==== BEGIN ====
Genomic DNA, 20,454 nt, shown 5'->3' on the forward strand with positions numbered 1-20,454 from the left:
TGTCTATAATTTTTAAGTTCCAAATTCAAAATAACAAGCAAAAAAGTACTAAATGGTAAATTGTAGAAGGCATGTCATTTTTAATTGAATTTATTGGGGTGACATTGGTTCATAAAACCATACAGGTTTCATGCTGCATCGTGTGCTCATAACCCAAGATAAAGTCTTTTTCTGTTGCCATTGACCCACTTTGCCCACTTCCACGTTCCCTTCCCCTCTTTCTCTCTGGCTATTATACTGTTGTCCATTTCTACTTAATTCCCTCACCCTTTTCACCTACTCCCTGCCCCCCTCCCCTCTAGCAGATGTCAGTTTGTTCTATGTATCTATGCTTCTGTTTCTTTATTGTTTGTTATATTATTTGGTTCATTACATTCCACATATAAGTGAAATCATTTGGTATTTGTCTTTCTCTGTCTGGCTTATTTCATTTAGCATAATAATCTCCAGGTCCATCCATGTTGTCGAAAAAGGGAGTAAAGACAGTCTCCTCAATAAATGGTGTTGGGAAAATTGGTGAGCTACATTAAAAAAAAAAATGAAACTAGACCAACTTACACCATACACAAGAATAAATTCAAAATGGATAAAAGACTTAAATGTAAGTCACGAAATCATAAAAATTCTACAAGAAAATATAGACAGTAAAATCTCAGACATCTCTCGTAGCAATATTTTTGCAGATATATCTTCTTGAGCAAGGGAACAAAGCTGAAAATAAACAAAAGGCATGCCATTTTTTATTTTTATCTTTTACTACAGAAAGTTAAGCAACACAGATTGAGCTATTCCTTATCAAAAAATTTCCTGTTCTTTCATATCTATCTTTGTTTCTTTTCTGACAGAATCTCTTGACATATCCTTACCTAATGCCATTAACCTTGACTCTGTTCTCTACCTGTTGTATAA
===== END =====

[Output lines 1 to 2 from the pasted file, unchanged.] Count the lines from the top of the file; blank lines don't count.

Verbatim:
Genomic DNA, 20,454 nt, shown 5'->3' on the forward strand with positions numbered 1-20,454 from the left:
TGTCTATAATTTTTAAGTTCCAAATTCAAAATAACAAGCAAAAAAGTACTAAATGGTAAATTGTAGAAGGCATGTCATTTTTAATTGAATTTATTGGGGTGACATTGGTTCATAAAACCATACAGGTTTCATGCTGCATCGTGTGCTCATAACCCAAGATAAAGTCTTTTTCTGTTGCCATTGACCCACTTTGCCCACTTCCACGTTCCCTTCCCCTCTTTCTCTCTGGCTATTATACTGTTGTCCATTTCTACTTAATTCCCTCACCCTTTTCACCTACTCCCTGCCCCCCTCCCCTCTAGCAGATGTCAGTTTGTTCTATGTATCTATGCTTCTGTTTCTTTATTGTTTGTTATATTATTTGGTTCATTACATTCCACATATAAGTGAAATCATTTGGTATTTGTCTTTCTCTGTCTGGCTTATTTCATTTAGCATAATAATCTCCAGGTCCATCCATGTTGTCGAAAAAGGGAGTAAAGACAGTCTCCTCAATAAATGGTGTTGGGAAAATTGGTGAGCTACATTAAAAAAAAAAATGAAACTAGACCAACTTACACCATACACAAGAATAAATTCAAAATGGATAAAAGACTTAAATGTAAGTCACGAAATCATAAAAATTCTACAAGAAAATATAGACAGTAAAATCTCAGACATCTCTCGTAGCAATATTTTTGCAGATATATCTTCTTGAGCAAGGGAACAAAGCTGAAAATAAACAAAAGGCATGCCATTTTTTATTTTTATCTTTTACTACAGAAAGTTAAGCAACACAGATTGAGCTATTCCTTATCAAAAAATTTCCTGTTCTTTCATATCTATCTTTGTTTCTTTTCTGACAGAATCTCTTGACATATCCTTACCTAATGCCATTAACCTTGACTCTGTTCTCTACCTGTTGTATAA